AntLion Audio ModMic Detachable Boom Microphone Review

Can’t find a headset/mic combination you like?  Do you have a favorite pair of headphones but no mic?  Wouldn’t it be great to just add a microphone to your own headphones anytime you like?  You may remember my own attempts at using a hot glue gun to attach a microphone to my own comfy headphones…  Fortunately, the AntLion Audio ModMic detachable boom microphone solves this problem.

Oh, THAT'S an antlion

Made in Oregon!

Specs:

  • Jack: 3.5mm
  • 
Pattern: Omnidirectional
  • Sensitivity: -26 ± 3 dB
  • Response: 30 Hz–17.5 kHz ± 3 dB
  • SNR: 58+ dB
  • Impedance: 2.2 KΩ
  • Operating Voltage: 1 to 10V
  • Max current at 2.0V: 500 µA
  • Max input SPL: 110 dB
  • Boom Length: ~5 inches (~12.7 cm, stock), ~6 inches (~15.2 cm, maximum length)
  • Clasp Height: 0.5 inches (1.27 cm, attached), 0.2 inches (0.5 cm, detached)
  • Microphone Weight (mic and clasp): 4 grams (0.14 ounces)
  • Total Weight (mic, clasp, and cable): 20 grams (0.71 ounces)

The mic came packed in a cardboard tube with two stick-on magnets called NeoClasps and an alcohol wipe.  Notice how the microphone cord is wrapped in a handy hook and loop strap.

The NeoClasp magnets have a peel-off adhesive on one side, and a four-pronged “tooth” system that lets you adjust the mic angle.  If you unscrew the cap, you can adjust the length of the mic boom.

Closeup of the NeoClasp magnet

Length adjustment

To attach, simply attach the adhesive NeoClasp magnet to your favorite headphones.  You’ll need a flat surface, since the magnet itself is flat.  In my case, my Sennheiser PX100-II folding headphones don’t have a flat surface, so I cut a tiny piece of double-stick foam tape to do the trick.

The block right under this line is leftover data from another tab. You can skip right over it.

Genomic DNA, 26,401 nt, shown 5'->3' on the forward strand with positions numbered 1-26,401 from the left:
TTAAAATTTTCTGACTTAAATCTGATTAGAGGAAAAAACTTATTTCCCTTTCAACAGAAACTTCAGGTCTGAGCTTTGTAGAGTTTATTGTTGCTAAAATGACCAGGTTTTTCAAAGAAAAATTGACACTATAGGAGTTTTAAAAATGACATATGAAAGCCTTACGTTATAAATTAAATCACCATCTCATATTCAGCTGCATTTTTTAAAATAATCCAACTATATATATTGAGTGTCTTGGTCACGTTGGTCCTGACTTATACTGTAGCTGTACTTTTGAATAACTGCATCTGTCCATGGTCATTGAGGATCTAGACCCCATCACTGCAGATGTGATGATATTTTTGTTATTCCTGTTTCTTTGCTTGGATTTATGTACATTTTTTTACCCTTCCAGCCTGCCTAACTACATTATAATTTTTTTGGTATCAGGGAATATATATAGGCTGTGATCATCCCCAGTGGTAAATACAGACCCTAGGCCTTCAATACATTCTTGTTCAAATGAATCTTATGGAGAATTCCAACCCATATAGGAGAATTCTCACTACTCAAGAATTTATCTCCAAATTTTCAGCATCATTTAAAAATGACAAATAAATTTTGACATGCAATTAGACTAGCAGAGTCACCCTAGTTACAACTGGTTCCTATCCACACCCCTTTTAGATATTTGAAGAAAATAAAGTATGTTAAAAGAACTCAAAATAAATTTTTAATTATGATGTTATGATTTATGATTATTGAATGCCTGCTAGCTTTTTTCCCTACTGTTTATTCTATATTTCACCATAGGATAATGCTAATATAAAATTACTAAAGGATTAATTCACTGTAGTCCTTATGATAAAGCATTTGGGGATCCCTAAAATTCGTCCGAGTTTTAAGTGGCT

Favorite headphones + boom mic = goodness

How does it sound?  Sounds great!  I called up my brothers-in-law, who I usually use to try this sort of stuff out with, and they could not tell I was using something that was essentially completely custom.  Voices sounded almost booming, as if the mic was too close.  The 6mm electret capsule condenser microphone at the end of a 5″ long boom is flexible, so you can move it closer or further away from your mouth.  The cable is a VERY generous 11.5 feet long to reach the back of your computer.

If there’s one thing I would improve on is the design of the magnet “teeth”.  Because there are four teeth, you can only rotate the mic at 90 degree increments.  Perhaps 8 or 16 teeth would have allowed a more usable coarse adjustment for mic-to-mouth alignment, while the bendy bit works for fine tuning.

Now I have no excuse for NOT having my favorite pair of headphones to use for that next Skype session or fragfest!

 

Product Information

Price:$32.95
Manufacturer:AntLion Audio
Requirements:
  • 3.5mm microphone jack
Pros:
  • Use your favorite headphones
  • Detach when not in use
  • Made in USA
Cons:
  • Adhesive base only works with perfectly flat surface
Posted in: Audio, Video, TV Gear, Gaming Gear, Reviews

{ 4 comments… add one }

  • Chris Bursing December 23, 2011, 12:43 pm

    Great review… I’ve been looking for a stereo headset with high quality sound and high quality noise rejection on the mic (I assume that means a boom mic) for use with my iPhone and can’t find one. I’ve tried the Ume, and while the mic was great, the incoming sound wasn’t great. Any suggestions?

  • Andy Chen December 23, 2011, 12:53 pm

    I also tried the UmeVoice “the Boom” on my own headphones.

    http://the-gadgeteer.com/2010/05/04/plantronics-audio-476-dsp-usb-headset-review/

    It’s not easy, that’s for sure.

  • Chris Bursing December 23, 2011, 4:59 pm

    Which sounds better and has better mic quality: your homemade headset with the Ume or the plantronics?

    Is it possible to somehow adapt gaming headsets for cellphone use?

  • Andy Chen December 23, 2011, 6:09 pm

    They’re all pretty good. TheBoom is unmatched for background noise reduction, however.

    I’m not sure how you could adapt gaming headsets to a cell phone. You’d need a special adapter to combine the microphone and headphone audio. However, I suppose a bluetooth-based gaming headset would also work with a cell phone. I haven’t tried it.

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